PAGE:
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My Brother, Jim Irwin by Alan Bean

My Brother, Jim Irwin by Alan Bean
My Brother, Jim Irwin by Alan Bean
My Brother, Jim Irwin by Alan Bean
My Brother, Jim Irwin by Alan Bean
My Brother, Jim Irwin by Alan Bean
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"Jim Irwin was assigned as my back up for Apollo 12. He knew his job extremely well. I knew that if anything happened to me at the last minute, Jim would do an excellent job on our mission and fit rig...  >Read More
$275.00
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Prints are signed by the artist and numbered

  • 100 Fine Art Giclée Canvases....$395

  • 12" x 15"
  • "Jim Irwin was assigned as my back up for Apollo 12. He knew his job extremely well. I knew that if anything happened to me at the last minute, Jim would do an excellent job on our mission and fit right in with Pete Conrad and Dick Gordon.

    It was easy to like Jim, he had a personality that suggested you could have a lot of confidence in him. He wasn’t an individual that tried to convince you that what he was doing was right or what you were doing was wrong. It was more like he wanted to work with you and find the best way to do something together.

    He flew a wonderful flight on Apollo 15 in July, 1971. He and Dave Scott were on the moon for three days, in what I felt was the greatest mission of Apollo up to that point. Not only because theirs was the first extended lunar scientific expedition, but because of their skill. Dave Scott and Jim Irwin both worked extremely hard and displayed some heart irregularities. It was only after they got back that they discovered the extent of NASA’s concern for them and worry that this situation may have caused some permanent damage.

    After all the post-flight activities were complete, Jim left NASA and founded High Flight, an interdenominational evangelical organization devoted to spreading his word, his witnessing, his experience to other people. Jim described being on the moon as a deeply spiritual experience. Less than two years later, Jim experienced the first of several serious heart attacks. He felt that his physical efforts on the moon, combined with the way the human body eliminates excessive potassium and other minerals in zero gravity, had damaged his heart. He died of a heart attack in 1991 at the age of sixty-one.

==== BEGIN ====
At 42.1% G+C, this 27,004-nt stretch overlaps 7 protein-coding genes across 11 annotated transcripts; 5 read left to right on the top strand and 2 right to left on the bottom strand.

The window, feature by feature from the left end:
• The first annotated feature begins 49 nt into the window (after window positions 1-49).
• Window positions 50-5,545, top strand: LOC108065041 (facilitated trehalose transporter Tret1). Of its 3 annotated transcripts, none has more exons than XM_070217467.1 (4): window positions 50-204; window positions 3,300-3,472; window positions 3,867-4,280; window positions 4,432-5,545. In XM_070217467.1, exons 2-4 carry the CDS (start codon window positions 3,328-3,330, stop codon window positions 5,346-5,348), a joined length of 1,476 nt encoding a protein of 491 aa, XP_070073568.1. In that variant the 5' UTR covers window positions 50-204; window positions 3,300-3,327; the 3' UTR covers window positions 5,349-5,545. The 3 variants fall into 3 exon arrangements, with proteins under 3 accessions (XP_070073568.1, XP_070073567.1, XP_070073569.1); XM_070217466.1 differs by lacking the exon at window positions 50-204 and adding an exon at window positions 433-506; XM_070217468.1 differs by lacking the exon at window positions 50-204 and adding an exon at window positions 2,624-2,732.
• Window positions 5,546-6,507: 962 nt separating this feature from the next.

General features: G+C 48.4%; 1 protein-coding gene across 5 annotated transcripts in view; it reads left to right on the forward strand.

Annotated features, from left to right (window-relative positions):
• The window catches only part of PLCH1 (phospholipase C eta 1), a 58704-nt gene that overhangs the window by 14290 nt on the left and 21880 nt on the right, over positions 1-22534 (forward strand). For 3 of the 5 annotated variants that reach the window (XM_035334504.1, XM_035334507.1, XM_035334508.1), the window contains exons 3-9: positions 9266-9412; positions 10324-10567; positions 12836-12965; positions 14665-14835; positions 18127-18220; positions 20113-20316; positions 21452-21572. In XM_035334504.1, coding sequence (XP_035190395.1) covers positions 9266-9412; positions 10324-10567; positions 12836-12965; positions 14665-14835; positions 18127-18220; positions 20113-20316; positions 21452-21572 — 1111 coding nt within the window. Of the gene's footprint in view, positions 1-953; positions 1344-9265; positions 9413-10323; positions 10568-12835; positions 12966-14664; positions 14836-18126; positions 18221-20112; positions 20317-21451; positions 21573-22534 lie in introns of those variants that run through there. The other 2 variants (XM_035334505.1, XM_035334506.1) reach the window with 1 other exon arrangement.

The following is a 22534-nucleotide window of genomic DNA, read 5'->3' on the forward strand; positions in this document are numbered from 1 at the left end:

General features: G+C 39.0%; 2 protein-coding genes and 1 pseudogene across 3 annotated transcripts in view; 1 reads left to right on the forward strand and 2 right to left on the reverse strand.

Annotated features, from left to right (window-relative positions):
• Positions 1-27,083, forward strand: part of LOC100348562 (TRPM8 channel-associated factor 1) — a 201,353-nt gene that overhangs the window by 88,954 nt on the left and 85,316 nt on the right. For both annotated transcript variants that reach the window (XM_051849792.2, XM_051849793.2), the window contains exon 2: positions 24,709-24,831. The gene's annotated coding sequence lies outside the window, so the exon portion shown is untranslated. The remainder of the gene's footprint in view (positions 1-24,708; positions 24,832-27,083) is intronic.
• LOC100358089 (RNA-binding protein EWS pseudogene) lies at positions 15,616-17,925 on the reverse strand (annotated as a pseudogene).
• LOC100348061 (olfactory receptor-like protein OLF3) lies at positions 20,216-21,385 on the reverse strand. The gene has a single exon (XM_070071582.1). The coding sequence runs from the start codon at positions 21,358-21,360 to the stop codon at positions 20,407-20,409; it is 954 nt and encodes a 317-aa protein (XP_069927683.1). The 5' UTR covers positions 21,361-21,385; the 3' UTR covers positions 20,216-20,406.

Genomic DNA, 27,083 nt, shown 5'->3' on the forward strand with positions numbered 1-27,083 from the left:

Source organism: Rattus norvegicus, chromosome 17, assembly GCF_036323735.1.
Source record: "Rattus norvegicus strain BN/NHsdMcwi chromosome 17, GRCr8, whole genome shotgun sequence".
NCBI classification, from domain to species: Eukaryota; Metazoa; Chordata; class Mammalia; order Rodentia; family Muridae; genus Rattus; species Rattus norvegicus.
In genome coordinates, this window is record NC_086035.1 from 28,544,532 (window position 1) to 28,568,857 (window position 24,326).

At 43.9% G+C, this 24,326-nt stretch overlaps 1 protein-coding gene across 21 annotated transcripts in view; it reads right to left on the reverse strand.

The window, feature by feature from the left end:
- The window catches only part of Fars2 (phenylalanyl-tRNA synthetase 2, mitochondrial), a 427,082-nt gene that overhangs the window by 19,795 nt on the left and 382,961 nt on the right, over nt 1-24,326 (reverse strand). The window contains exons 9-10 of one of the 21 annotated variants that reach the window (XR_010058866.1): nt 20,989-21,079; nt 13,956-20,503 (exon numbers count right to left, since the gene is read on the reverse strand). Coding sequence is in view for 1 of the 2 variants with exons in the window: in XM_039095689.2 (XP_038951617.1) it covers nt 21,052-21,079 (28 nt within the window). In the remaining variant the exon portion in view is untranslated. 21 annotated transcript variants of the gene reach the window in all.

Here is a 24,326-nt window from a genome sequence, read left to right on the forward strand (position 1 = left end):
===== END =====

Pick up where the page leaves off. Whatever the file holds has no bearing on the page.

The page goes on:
We used to see each other at astronaut reunions or accidentally in airports from time to time, and when we parted company, he would put his arm around me and say, “Well I hope to see you again soon, brother.” It was a surprise the first time as that isn’t the way one astronaut talks to another and I didn’t know what to say. After this happened a few times, I wanted to reply because I felt very close to him but I just couldn’t make myself say those words. Since I left the space program and became an artist, I think differently about myself and my life. I miss Jim a lot and I understand how I miss him and respect him as the brother I never had."

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  • Capt. Alan BEAN, USN (Ret.) - Apollo astronaut and 4th man to walk on the moon.
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